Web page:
RED WINE CHERRY SAUCE
- Place the cherries and sugar in a wide sauce pan.
- Mix 2 T. of the red wine with the cornstarch in a small bowl until dissolved. Set aside.
- Add remaining wine to the sauce pan and bring to a boil. Reduce heat to a low boil and cook, stirring frequently until the cherries are wilted and soft, approximately 14 minutes.
- Stir in the cornstarch mixture and let the mixture boil another minute or so, until more thickened.
- Remove from heat. Add almond extra and triple sec (if using).
- Spoon onto cake and enjoy!
Topping Tip: Any leftovers keep well in the fridge and taste wonderful on chocolate ice cream.
Baked Cinnamon Roll Oatmeal
with honey cream frosting
Oatmeal need never be boring again.
Thank you to one of my favorite dessert queens, Chocolate Covered Katie, for inspiring this recipe. Below is my version.
makes one serving
- 1/2 c. rolled oats
- 1/2 tsp. cinnamon
- 2 tsp. sugar
- 1/4 tsp. salt
- 1/4 c. milk
- 1/4 c. applesauce or 1/2 mashed ripe banana (I’ve used both. Tip: one mini cup of applesauce equals a ¼ cup)
- 1/4 tsp. vanilla extract
- 1 T chopped pecans or walnuts (toasted if you have time)
- Brown sugar for top (optional)
- A few tablespoons plain yogurt (I used Greek)
- A few tablespoons whipped topping
- 1 tsp. cinnamon
- 1 tsp. honey
- Preheat oven to 350°F
- Coat ramekin with cooking spray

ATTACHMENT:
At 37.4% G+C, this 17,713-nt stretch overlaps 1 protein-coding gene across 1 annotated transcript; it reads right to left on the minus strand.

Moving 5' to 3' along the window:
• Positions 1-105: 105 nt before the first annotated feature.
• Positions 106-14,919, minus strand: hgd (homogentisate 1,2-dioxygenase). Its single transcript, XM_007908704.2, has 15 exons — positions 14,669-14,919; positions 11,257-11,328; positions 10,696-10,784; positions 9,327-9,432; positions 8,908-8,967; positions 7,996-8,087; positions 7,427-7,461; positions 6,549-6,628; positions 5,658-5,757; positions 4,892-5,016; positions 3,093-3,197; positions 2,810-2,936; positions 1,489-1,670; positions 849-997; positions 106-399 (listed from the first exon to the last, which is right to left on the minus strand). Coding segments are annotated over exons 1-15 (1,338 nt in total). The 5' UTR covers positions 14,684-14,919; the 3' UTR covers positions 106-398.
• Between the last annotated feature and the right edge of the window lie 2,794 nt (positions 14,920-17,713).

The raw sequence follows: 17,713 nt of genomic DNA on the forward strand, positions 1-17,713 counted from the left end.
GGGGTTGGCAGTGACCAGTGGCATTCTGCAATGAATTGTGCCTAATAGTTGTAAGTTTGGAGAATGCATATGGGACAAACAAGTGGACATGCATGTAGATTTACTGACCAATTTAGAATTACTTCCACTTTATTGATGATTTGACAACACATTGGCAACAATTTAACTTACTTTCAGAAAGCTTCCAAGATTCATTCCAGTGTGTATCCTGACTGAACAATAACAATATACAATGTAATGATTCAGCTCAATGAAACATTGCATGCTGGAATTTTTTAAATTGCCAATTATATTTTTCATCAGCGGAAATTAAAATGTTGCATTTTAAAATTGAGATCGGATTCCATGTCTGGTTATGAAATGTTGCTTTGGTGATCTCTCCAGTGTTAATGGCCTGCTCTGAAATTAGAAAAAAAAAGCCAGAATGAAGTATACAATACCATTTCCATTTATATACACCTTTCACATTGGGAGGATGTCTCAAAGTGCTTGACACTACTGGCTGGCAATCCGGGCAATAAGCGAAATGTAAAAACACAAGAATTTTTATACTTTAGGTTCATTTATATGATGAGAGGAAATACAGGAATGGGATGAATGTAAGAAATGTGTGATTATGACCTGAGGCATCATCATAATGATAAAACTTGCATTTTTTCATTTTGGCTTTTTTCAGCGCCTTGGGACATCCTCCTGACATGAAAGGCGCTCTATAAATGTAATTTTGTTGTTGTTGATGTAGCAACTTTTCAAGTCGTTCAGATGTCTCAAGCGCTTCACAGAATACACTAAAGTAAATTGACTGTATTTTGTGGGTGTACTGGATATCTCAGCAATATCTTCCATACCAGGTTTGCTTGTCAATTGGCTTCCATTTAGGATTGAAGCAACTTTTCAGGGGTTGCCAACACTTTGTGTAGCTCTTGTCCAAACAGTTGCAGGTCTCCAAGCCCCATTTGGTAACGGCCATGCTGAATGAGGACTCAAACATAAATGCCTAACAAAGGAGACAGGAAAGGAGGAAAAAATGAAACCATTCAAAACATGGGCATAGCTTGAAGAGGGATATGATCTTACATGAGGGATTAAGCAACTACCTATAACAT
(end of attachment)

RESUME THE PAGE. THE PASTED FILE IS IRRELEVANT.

- Combine oats, cinnamon, sugar, and salt
- In a separate bowl, combine milk, applesauce (or banana) and vanilla extract
- Add wet ingredients to the dry
- Pour in baking dish. Top with nuts and brown sugar
- Bake for 20 minutes or until firm
- Remove from pan and turn so nuts are on top
- Mix up all the ingredients
- Top oatmeal and enjoy!
For the rhubarb shy: it has a delicious, tart flavor that pairs perfectly with the brown sugar oatmeal topping.
A treat for you + a friend. Or just you. All that’s missing is ice cream.
Recipe adapted from trusted baking and entertaining diva, Marta Stewart.
Makes four 6 oz. crisps
- 1 lb. rhubarb, sliced crosswise 3/4 inch thick
- ½ c. sugar
- 1/4 c. + 2T. all-purpose flour, divided
- 1/4 c. (1/2 stick) cold unsalted butter, cut into pieces
- 1/4 c. packed light-brown sugar
- 1/2 c. rolled oats
- 1/4 tsp ground cinnamon
- Vanilla ice cream, for serving (optional)
- Preheat oven to 400°F
- In a medium bowl, stir together rhubarb, sugar, and 2T flour. Set aside.
- In a food processor, combine remaining flour and the butter. Pulse until the butter pieces are pea-size. Add brown sugar, oats, and cinnamon. Pulse to combine. Alternately, if you don’t have a food processor: Cut butter into flour until butter is pea-sized, then add dry ingredients.
- Grease four ramekins and divide rhubarb mixture evenly between them. Sprinkle oat topping over rhubarb. Place ramekins on cookie sheet. Bake until rhubarb is tender and topping is golden, 25 to 35 minutes. Serve warm with ice cream, if desired.
A topping ALMOST too good to bake. Resist the urge to gobble all first. The wait is worth it.
Don’t let the green hue fool you. Once baked, tart rhubarb tastes like a yummy fruit.